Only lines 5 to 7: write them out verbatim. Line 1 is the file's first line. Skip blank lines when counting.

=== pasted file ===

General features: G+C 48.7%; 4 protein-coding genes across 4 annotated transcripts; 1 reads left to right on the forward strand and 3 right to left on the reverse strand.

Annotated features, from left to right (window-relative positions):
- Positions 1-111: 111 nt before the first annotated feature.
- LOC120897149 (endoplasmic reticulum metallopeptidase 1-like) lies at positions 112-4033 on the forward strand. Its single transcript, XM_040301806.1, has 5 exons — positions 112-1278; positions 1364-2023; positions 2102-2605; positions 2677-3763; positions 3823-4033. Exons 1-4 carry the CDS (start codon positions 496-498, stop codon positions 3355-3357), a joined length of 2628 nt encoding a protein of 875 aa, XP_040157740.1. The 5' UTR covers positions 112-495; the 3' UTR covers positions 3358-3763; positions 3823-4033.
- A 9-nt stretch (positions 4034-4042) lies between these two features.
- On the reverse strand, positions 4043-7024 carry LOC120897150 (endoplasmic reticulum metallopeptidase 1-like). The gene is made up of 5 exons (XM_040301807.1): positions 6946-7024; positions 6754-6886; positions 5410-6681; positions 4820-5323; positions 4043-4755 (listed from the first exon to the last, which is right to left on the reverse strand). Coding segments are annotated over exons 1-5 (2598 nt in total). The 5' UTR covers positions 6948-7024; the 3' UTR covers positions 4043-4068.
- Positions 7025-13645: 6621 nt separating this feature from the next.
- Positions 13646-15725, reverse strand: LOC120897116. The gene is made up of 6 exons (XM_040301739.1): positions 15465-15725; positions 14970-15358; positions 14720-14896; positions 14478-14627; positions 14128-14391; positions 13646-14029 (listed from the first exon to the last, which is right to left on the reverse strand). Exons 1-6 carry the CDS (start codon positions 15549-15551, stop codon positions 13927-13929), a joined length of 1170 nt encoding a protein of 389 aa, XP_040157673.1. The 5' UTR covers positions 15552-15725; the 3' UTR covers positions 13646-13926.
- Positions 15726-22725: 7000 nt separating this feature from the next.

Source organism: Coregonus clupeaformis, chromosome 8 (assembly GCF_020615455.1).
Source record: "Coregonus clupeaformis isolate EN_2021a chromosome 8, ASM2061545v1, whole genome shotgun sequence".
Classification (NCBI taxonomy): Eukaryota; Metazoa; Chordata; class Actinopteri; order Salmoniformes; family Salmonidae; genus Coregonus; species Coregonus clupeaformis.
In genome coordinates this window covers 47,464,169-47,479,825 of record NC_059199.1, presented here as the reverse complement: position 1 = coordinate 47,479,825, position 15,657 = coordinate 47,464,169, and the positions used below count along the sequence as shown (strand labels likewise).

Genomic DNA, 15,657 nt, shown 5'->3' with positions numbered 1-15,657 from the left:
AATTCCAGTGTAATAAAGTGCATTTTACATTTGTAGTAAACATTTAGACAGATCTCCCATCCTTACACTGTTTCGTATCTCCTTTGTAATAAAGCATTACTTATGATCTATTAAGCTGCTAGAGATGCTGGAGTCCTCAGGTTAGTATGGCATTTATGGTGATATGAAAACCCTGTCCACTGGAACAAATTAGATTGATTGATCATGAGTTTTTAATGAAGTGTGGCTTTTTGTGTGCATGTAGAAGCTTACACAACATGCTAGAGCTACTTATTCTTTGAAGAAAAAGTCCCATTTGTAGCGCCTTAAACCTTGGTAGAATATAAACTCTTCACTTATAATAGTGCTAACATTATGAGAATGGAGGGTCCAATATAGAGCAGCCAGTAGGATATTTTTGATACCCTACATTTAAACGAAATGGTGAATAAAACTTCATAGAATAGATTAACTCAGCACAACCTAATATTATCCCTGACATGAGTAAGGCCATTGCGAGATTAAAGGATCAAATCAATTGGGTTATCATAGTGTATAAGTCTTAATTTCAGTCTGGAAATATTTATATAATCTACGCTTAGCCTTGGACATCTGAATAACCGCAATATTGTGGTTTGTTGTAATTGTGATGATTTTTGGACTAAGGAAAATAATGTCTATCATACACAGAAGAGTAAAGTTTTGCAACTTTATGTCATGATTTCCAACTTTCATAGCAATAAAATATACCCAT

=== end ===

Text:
- A 9-nt stretch (positions 4034-4042) lies between these two features.
- On the reverse strand, positions 4043-7024 carry LOC120897150 (endoplasmic reticulum metallopeptidase 1-like). The gene is made up of 5 exons (XM_040301807.1): positions 6946-7024; positions 6754-6886; positions 5410-6681; positions 4820-5323; positions 4043-4755 (listed from the first exon to the last, which is right to left on the reverse strand). Coding segments are annotated over exons 1-5 (2598 nt in total). The 5' UTR covers positions 6948-7024; the 3' UTR covers positions 4043-4068.
- Positions 7025-13645: 6621 nt separating this feature from the next.